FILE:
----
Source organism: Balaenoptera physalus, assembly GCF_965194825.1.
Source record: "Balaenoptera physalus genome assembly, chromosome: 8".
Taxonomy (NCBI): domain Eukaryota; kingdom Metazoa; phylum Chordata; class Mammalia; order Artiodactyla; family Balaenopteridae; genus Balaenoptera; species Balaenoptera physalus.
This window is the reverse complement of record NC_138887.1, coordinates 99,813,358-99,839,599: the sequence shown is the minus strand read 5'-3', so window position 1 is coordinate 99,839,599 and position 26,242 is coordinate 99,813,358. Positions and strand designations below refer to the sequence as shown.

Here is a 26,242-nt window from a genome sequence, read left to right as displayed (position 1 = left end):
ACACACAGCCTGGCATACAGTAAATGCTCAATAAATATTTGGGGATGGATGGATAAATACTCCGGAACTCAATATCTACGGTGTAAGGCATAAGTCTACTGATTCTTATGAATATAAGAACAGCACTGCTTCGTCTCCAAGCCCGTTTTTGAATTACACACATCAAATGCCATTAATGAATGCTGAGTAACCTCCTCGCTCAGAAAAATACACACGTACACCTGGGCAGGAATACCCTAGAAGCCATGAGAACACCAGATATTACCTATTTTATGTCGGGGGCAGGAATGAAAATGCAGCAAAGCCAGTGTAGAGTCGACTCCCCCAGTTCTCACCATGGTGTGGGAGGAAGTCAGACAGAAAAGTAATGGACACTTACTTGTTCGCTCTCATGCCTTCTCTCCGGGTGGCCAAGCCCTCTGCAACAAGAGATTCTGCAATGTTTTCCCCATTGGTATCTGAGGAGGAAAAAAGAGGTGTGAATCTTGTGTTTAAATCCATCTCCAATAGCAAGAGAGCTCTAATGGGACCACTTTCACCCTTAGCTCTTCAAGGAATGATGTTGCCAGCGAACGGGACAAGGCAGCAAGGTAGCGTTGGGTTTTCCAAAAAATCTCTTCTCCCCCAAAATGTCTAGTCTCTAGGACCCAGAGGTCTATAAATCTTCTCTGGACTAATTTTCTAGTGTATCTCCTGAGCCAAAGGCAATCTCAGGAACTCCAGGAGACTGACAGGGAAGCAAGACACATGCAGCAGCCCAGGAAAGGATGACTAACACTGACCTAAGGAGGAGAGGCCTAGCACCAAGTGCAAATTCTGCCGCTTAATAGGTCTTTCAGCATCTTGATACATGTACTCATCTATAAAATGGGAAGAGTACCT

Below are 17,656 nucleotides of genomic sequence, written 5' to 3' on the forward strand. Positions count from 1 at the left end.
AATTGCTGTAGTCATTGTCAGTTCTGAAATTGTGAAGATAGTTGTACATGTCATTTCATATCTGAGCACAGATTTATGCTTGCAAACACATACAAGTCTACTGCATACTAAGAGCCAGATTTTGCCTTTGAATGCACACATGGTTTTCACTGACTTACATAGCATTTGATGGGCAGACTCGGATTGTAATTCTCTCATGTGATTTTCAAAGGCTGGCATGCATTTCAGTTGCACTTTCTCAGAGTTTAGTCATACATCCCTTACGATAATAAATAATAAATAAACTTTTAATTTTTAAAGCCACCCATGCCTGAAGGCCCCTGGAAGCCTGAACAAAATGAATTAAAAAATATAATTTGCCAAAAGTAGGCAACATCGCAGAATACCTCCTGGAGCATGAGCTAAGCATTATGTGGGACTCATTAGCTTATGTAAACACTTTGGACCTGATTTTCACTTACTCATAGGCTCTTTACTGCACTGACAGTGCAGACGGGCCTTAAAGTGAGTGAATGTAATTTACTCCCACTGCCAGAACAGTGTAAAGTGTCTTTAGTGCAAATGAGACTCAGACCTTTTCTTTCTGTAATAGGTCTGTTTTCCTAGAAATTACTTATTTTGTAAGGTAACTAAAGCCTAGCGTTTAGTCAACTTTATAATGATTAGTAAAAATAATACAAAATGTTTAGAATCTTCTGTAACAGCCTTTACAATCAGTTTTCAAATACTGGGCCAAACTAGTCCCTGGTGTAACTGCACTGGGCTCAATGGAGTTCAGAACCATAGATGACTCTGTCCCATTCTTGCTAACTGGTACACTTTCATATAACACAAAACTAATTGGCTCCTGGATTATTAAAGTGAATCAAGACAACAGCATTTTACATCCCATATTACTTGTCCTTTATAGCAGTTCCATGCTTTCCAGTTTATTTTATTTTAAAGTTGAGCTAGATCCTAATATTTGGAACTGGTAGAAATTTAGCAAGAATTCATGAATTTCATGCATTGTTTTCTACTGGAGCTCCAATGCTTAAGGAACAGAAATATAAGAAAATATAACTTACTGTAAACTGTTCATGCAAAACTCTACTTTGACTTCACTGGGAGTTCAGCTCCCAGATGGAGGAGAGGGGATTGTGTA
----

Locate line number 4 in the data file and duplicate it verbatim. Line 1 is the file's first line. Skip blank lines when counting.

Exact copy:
This window is the reverse complement of record NC_138887.1, coordinates 99,813,358-99,839,599: the sequence shown is the minus strand read 5'-3', so window position 1 is coordinate 99,839,599 and position 26,242 is coordinate 99,813,358. Positions and strand designations below refer to the sequence as shown.